Now as to what rendering to a 2D array should mean... *If* the rendered area did not include any ticks or axes marks or text() or line() or patch() objects with interpolated shading... if, in other words, everything being rendered was exactly representable in terms of the current colormap, then rendering as pseudocolor indices might make sense. It does not take much, though, to destroy this -- for example, there is no current way to specify that plot lines or plot markers are to be drawn in terms of a pseudocolor index. The standard colors such as 'r' are defined as being in a "system colormap" outside of any figure colormap.


Answer by Walter Roberson
on 14 Feb 2011

A way to return multiple outputs from a function in an expression context, without having to resort to using a separate assignment statement.

Even if at the beginning this only allowed selecting one output to return by discarding the leading N outputs, that would help .

This is functionality that cannot be written at the user level.

  0 Comments


Answer by Walter Roberson
on 14 Feb 2011

eval() a char array or cell-string array as a multi-line input, allowing continuations and multi-line constructs such as

if (condition)
  %do something
else
  %do something else
end

  8 Comments

Bjorn Gustavsson on 3 Mar 2011

Amazing/amusing!
eval(sprintf('for i1 = 1:10,\n if i1>3\n disp(i1) \n else\n disp(''i1'') \n end \n end\n%%a comment\n'))

Ben Petschel
on 12 Nov 2013

I don't understand - statements like

eval('if 1, disp(''a''); else, disp(''b''); end')

work from at least r2010a onwards

Walter Roberson
on 12 Nov 2013

Yes, Ben, but that string does not contain multiple lines. Commas and semi-colons do not mark the end of a line.


Answer by Walter Roberson
on 15 Feb 2011

Short-circuiting vectorized conditional tests. This might require introducing a new keyword.

For example,

x > y/2

would normally compute the entire element-by-element vector x(K) > Y(K)/2, and then that vector would be processed within whatever expression was around it. For example,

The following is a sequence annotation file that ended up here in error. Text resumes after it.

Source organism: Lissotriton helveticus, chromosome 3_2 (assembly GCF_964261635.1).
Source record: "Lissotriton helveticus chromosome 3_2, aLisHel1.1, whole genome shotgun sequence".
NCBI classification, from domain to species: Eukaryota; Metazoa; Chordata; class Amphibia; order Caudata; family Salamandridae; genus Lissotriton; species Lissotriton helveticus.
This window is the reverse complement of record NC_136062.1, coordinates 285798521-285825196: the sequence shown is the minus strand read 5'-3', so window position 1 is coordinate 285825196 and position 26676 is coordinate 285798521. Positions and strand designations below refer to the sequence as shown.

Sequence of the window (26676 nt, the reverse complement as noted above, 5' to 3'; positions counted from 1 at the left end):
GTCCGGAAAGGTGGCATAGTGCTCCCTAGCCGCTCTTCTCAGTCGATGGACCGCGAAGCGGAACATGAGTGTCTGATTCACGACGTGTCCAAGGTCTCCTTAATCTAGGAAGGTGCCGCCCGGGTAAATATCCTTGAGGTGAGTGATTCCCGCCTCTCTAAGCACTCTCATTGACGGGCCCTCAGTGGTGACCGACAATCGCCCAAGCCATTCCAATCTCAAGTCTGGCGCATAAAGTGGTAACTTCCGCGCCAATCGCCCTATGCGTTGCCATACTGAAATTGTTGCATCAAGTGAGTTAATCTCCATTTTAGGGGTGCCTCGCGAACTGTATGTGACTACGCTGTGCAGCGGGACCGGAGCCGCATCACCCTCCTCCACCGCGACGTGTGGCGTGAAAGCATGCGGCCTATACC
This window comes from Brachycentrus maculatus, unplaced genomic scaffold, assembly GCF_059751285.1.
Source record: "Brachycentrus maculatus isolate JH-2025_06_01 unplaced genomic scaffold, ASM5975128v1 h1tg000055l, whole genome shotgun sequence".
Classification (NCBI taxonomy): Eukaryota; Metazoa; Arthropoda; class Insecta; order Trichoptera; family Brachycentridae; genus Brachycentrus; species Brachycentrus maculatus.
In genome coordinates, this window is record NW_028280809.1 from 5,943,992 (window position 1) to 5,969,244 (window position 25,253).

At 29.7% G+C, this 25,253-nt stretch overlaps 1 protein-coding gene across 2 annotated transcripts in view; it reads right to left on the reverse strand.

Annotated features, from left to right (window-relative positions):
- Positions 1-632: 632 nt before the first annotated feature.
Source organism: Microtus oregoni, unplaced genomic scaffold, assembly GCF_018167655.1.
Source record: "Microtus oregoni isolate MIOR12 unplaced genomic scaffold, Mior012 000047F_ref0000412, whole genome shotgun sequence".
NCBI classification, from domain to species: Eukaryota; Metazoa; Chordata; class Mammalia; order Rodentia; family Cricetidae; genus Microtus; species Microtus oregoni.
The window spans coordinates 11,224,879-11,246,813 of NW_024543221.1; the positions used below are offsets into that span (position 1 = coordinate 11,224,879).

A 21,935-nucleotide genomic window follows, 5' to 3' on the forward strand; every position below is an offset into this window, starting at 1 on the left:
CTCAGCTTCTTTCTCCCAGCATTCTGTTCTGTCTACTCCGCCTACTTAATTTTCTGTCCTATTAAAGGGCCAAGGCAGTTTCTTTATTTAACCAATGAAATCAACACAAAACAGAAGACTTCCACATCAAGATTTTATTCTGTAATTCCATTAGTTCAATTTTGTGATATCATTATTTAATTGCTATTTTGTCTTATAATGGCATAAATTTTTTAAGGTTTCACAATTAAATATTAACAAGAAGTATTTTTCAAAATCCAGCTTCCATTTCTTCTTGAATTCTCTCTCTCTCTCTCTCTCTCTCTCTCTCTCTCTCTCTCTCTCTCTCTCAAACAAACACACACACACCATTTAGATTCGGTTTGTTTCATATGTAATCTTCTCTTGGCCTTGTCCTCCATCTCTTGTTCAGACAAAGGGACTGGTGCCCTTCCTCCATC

find(x > y/2,1,'first')

or

if any(x > y/2)

But logically these don't need the entire vector result, just a single scalar result.

A lot of the time people are working with vectors too short for BLAS to kick in, but long enough that the time savings of short-circuiting would add up.

Imagine, for example, a new keyword "first":

find(first x > y/2)

or

if first x > y/2

"first" could return either 0 or [] if not found; [] would be more consistent, and ~[] is false so ~first would work like ~any(). On the other hand, what it should return so that it works with find() and logic conditions is a good question.

  3 Comments

Jan Simon
on 15 Feb 2011

See these FEX submissions:

http://www.mathworks.com/matlabcentral/fileexchange/27857-anyExceed

http://www.mathworks.com/matlabcentral/fileexchange/26867-anyEq

Royi Avital
on 21 Jun 2013

What's the difference between FEX and MEX?

Walter Roberson
on 21 Jun 2013

FEX is the MATLAB File Exchange. MEX is the MATLAB API and compiling tool for C, C++, and Fortran to interface with MATLAB.


Answer by Walter Roberson
on 17 Feb 2011

Better integration with perl.

Currently it is necessary to write the perl script to a file and invoke perl() on the file name. Arguments after the file name are permitted but not options before the file name. This makes it impossible to use any of the perl command line options, especially the -e option to designate a short in-line script.

For example,

perl -pe 's/^/ /' foo.txt > newfoo.txt

should ideally be accepted just like on shell scripts lines, but people could probably get used to

outstring = perl('-pe', 's/^/ /', 'foo.txt'); if ischar(outstring) fid = fopen('newfoo.txt','w'); fwrite(fid, outstring); fclose(fid); end

Manual redirection is a nuisance, but having to write trivial scripts to a file in full form (without the benefit of -n or -p even) keeps perl from being used to its full benefit.

  0 Comments


Answer by Matt Fig
on 2 Jul 2011

Use of wild cards and regular expressions with GET and SET.

get(gca,'camera*') % Should return 8 properties

  1 Comment

Jan Simon
on 7 Jul 2011

@Matt: Getting the factory and default settings works for the root handle: "get(0, 'factory')". Using "P=get(gca); regexp(fieldnames(P), ...)" is an option, but not comfortable.
If additional fields have been attached to the object by "schema.prop", more than 8 fields are possible (even if this is unlikely).


Answer by Walter Roberson
on 14 Feb 2011

Memory mapping to the bit level.

  2 Comments

Michelle Hirsch
on 17 Feb 2011

Walter - could you elaborate on why you would want this?

Walter Roberson
on 17 Feb 2011

To complete the memory mapping capabilities down to a level equivalent to C's struct()

nb: C does not specify which "end" of a word the bitfields fill from, and C does not specify the size of the "word" for packing purposes, just that if the current field is too wide to fit it will be put in to the next word. It would be good if these factors could be configured during the memory mapping.


Answer by Walter Roberson
on 16 Feb 2011

Explicit fflush()